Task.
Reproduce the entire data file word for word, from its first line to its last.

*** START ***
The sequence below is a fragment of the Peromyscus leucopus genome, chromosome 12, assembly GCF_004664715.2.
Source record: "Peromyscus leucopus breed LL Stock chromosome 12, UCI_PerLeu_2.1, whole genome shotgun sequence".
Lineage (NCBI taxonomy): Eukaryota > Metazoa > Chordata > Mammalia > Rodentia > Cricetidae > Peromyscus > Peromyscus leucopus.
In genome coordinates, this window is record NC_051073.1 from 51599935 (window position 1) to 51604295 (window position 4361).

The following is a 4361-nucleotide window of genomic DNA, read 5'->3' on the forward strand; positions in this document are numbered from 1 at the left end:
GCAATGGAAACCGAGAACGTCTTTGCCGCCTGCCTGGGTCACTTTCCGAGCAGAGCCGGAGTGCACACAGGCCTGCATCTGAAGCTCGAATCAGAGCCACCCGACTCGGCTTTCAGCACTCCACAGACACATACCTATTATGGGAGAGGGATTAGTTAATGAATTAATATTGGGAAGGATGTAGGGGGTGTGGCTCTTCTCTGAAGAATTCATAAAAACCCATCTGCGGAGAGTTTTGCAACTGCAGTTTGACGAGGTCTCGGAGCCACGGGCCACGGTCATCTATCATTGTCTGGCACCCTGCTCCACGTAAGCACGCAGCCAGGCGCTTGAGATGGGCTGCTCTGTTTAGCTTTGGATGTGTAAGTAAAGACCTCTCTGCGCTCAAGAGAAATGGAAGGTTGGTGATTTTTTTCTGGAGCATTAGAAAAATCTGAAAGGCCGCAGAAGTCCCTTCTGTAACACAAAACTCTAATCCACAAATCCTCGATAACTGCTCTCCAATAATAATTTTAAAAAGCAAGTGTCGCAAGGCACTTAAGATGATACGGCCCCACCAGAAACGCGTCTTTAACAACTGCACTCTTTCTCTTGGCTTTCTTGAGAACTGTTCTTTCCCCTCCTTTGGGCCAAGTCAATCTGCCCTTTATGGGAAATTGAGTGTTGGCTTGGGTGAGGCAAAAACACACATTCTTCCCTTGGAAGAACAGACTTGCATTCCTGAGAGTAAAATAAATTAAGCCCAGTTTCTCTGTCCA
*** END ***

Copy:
The sequence below is a fragment of the Peromyscus leucopus genome, chromosome 12, assembly GCF_004664715.2.
Source record: "Peromyscus leucopus breed LL Stock chromosome 12, UCI_PerLeu_2.1, whole genome shotgun sequence".
Lineage (NCBI taxonomy): Eukaryota > Metazoa > Chordata > Mammalia > Rodentia > Cricetidae > Peromyscus > Peromyscus leucopus.
In genome coordinates, this window is record NC_051073.1 from 51599935 (window position 1) to 51604295 (window position 4361).

The following is a 4361-nucleotide window of genomic DNA, read 5'->3' on the forward strand; positions in this document are numbered from 1 at the left end:
GCAATGGAAACCGAGAACGTCTTTGCCGCCTGCCTGGGTCACTTTCCGAGCAGAGCCGGAGTGCACACAGGCCTGCATCTGAAGCTCGAATCAGAGCCACCCGACTCGGCTTTCAGCACTCCACAGACACATACCTATTATGGGAGAGGGATTAGTTAATGAATTAATATTGGGAAGGATGTAGGGGGTGTGGCTCTTCTCTGAAGAATTCATAAAAACCCATCTGCGGAGAGTTTTGCAACTGCAGTTTGACGAGGTCTCGGAGCCACGGGCCACGGTCATCTATCATTGTCTGGCACCCTGCTCCACGTAAGCACGCAGCCAGGCGCTTGAGATGGGCTGCTCTGTTTAGCTTTGGATGTGTAAGTAAAGACCTCTCTGCGCTCAAGAGAAATGGAAGGTTGGTGATTTTTTTCTGGAGCATTAGAAAAATCTGAAAGGCCGCAGAAGTCCCTTCTGTAACACAAAACTCTAATCCACAAATCCTCGATAACTGCTCTCCAATAATAATTTTAAAAAGCAAGTGTCGCAAGGCACTTAAGATGATACGGCCCCACCAGAAACGCGTCTTTAACAACTGCACTCTTTCTCTTGGCTTTCTTGAGAACTGTTCTTTCCCCTCCTTTGGGCCAAGTCAATCTGCCCTTTATGGGAAATTGAGTGTTGGCTTGGGTGAGGCAAAAACACACATTCTTCCCTTGGAAGAACAGACTTGCATTCCTGAGAGTAAAATAAATTAAGCCCAGTTTCTCTGTCCA